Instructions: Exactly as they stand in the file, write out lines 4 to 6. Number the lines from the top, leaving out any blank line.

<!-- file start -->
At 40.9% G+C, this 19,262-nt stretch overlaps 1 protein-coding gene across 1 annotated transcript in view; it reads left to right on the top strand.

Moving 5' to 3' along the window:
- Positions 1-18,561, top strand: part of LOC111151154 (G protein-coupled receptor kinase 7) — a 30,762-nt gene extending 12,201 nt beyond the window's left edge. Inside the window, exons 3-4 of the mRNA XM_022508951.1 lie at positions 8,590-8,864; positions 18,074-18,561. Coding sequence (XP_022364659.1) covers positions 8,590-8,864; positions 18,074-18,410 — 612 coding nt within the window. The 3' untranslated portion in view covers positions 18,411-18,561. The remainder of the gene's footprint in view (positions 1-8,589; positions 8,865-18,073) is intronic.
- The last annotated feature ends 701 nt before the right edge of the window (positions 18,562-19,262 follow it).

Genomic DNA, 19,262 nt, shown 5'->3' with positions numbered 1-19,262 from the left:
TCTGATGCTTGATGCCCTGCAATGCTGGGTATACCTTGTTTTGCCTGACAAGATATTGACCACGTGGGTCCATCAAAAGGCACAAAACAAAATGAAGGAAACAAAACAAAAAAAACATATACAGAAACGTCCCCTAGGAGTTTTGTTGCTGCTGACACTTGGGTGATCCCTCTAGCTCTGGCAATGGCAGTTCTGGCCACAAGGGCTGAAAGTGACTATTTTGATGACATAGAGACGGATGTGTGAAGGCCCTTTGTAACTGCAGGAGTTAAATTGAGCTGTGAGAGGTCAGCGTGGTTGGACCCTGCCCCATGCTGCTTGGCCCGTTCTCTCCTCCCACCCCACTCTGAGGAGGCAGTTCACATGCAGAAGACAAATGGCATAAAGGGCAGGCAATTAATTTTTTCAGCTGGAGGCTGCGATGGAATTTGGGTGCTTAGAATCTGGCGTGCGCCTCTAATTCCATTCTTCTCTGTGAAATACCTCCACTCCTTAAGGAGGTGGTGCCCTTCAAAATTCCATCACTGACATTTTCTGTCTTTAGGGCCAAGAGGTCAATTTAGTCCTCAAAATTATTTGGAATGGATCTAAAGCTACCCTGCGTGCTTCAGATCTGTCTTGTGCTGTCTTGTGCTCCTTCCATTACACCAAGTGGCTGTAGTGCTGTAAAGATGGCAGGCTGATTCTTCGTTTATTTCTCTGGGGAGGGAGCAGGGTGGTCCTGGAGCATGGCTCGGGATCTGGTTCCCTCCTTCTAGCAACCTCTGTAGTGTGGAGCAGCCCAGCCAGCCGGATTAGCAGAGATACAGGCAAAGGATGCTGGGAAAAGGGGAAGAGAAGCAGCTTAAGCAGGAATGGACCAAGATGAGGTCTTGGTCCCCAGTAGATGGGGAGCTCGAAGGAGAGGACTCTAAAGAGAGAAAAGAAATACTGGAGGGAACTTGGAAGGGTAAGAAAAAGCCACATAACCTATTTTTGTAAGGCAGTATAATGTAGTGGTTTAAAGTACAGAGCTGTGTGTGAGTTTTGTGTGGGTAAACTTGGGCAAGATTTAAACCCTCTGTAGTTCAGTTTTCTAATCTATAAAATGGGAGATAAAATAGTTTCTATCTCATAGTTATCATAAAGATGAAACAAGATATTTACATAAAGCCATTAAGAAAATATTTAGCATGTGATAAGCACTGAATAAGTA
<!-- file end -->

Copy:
- The last annotated feature ends 701 nt before the right edge of the window (positions 18,562-19,262 follow it).

Genomic DNA, 19,262 nt, shown 5'->3' with positions numbered 1-19,262 from the left:
TCTGATGCTTGATGCCCTGCAATGCTGGGTATACCTTGTTTTGCCTGACAAGATATTGACCACGTGGGTCCATCAAAAGGCACAAAACAAAATGAAGGAAACAAAACAAAAAAAACATATACAGAAACGTCCCCTAGGAGTTTTGTTGCTGCTGACACTTGGGTGATCCCTCTAGCTCTGGCAATGGCAGTTCTGGCCACAAGGGCTGAAAGTGACTATTTTGATGACATAGAGACGGATGTGTGAAGGCCCTTTGTAACTGCAGGAGTTAAATTGAGCTGTGAGAGGTCAGCGTGGTTGGACCCTGCCCCATGCTGCTTGGCCCGTTCTCTCCTCCCACCCCACTCTGAGGAGGCAGTTCACATGCAGAAGACAAATGGCATAAAGGGCAGGCAATTAATTTTTTCAGCTGGAGGCTGCGATGGAATTTGGGTGCTTAGAATCTGGCGTGCGCCTCTAATTCCATTCTTCTCTGTGAAATACCTCCACTCCTTAAGGAGGTGGTGCCCTTCAAAATTCCATCACTGACATTTTCTGTCTTTAGGGCCAAGAGGTCAATTTAGTCCTCAAAATTATTTGGAATGGATCTAAAGCTACCCTGCGTGCTTCAGATCTGTCTTGTGCTGTCTTGTGCTCCTTCCATTACACCAAGTGGCTGTAGTGCTGTAAAGATGGCAGGCTGATTCTTCGTTTATTTCTCTGGGGAGGGAGCAGGGTGGTCCTGGAGCATGGCTCGGGATCTGGTTCCCTCCTTCTAGCAACCTCTGTAGTGTGGAGCAGCCCAGCCAGCCGGATTAGCAGAGATACAGGCAAAGGATGCTGGGAAAAGGGGAAGAGAAGCAGCTTAAGCAGGAATGGACCAAGATGAGGTCTTGGTCCCCAGTAGATGGGGAGCTCGAAGGAGAGGACTCTAAAGAGAGAAAAGAAATACTGGAGGGAACTTGGAAGGGTAAGAAAAAGCCACATAACCTATTTTTGTAAGGCAGTATAATGTAGTGGTTTAAAGTACAGAGCTGTGTGTGAGTTTTGTGTGGGTAAACTTGGGCAAGATTTAAACCCTCTGTAGTTCAGTTTTCTAATCTATAAAATGGGAGATAAAATAGTTTCTATCTCATAGTTATCATAAAGATGAAACAAGATATTTACATAAAGCCATTAAGAAAATATTTAGCATGTGATAAGCACTGAATAAGTA